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Mumsnetters aren't necessarily qualified to help if your child is unwell. If you have any serious medical concerns, we would urge you to consult your GP.

Help re DD (4yrs) with tummy pain - what to do next?

(58 Posts)
mabelbabel Fri 11-Jul-14 15:52:39

I took my daughter to the GP this morning, with tummy pain. She's been complaining of this pretty constantly for a few days now. Yesterday told me (twice) she thought she would be sick as well. Wants to go to bed early, but otherwise is more or less her usual lively self.

When I thought about it, actually she's complained many times of tummy pain over the last few weeks/months, particularly feeling tired and sorry for herself at bedtime, which is unusual - Hence the visit to the doctors. Her appetite is low at the moment, particularly in the evening. She has no other serious/on-going symptoms, other than a few patches of excema (which was much worse at times when she was a baby). She is not constipated.

Doctor was very friendly, did all the usual stuff, said there was nothing wrong. Possibly she's coming down with an infection of some sort, but that tummy ache is very common etc. All of which is fine, and I understand. I asked her under what circumstances I should consider bringing her back - eg if it is persists for a length of time, and whether we should keep a record. She said there were only three circumstances in which a repeat appointment would be required:
(1) if we notice DD is not growing properly in relation to her peers;
(2) if she has constant diarrhoea, or
(3) if she cries when she goes to the toilet.

I'm a bit sceptical of this (these sounds like extreme symptoms!). My plan was to keep a record. If the pain is constant for another week or two, then I think it deserves another look. Or if it goes but comes back frequently over the next month or two, then also it deserves another look.

Does this sound like a sensible approach? WWYD? Any other advice in the meantime?

mabelbabel Fri 11-Jul-14 15:54:09

(I know this is just an internet forum and I'm not after medical advice etc. Just wondering how best to manage this without over- or under- reacting. Of course if the pain suddenly got much worse, or other worrying symptoms appeared I'd be back at the doctors like a shot).

notapizzaeater Fri 11-Jul-14 15:55:58

Before I'd do anything else I'd start a food diary and make notes when she's complaining to see if there's a link.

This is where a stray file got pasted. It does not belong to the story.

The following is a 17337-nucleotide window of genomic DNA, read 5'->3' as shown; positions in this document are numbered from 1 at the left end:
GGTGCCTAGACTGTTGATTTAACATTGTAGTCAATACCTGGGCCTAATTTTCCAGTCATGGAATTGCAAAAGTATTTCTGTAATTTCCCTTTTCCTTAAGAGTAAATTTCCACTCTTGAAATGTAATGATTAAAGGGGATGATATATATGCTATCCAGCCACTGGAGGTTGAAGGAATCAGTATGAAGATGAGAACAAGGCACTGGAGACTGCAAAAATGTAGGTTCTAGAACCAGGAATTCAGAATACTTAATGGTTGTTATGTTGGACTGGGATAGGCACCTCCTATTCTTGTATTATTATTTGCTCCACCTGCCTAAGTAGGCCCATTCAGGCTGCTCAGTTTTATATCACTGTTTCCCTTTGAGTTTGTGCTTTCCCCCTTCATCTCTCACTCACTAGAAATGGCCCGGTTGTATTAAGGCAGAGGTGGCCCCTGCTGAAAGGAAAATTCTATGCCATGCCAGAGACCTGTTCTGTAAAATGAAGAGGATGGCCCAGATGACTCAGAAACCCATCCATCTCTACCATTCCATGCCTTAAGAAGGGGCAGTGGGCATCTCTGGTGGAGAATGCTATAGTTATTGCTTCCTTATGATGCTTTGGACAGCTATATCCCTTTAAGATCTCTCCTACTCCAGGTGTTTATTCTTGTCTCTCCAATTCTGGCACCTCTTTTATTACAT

Thumbwitch Fri 11-Jul-14 15:57:20

Is it stomach pain or belly pain or both?

It's possible that she could have an intolerance - although lactose intolerance does usually have bouts of diarrhoea as a symptom, it's not a given; and wheat/gluten intolerance (coeliac or not) can just cause pain, and no adverse bowel movements.

As you've said it's been going on for a long time, I would think that rules out most infections - DS1 had a horrible adenovirus thing that affected his abdominal lymphatic system, but it only lasted 5 days - so intolerance seems more likely.

Keep a diary of what she eats as well as her pain levels - see if you can see a correlation.

mabelbabel Fri 11-Jul-14 16:08:55

She points to around about her belly button, sometimes is quite specific but not always. I'll start a little diary and see what happens. If it was caused by something dietary, what sort of reaction times are we talking about?
She has had occasional short-lived bouts of diarrhoea, but nothing too serious (eg not desparately running for the loo). A few times over the last few weeks we've put her to bed thinking that she'd have a full-on stomach bug by the next day (because she's tired, a bit sad, and complaining about her tummy), but that has never materialised.

Thumbwitch Fri 11-Jul-14 16:13:03

If she's sensitive it could be anything from between a few minutes and the next day.

Thumbwitch Fri 11-Jul-14 16:15:42

Thumbwitch Fri 11-Jul-14 16:15:50

Thumbwitch Fri 11-Jul-14 16:18:03

NHS doesn't list symptoms of gluten intolerance other than for coeliac disease, but you can look on other websites for them if you think it might be appropriate.

They're the most likely offenders; but once you've done the food diary, you'll be able to see if there's anything else that crops up regularly.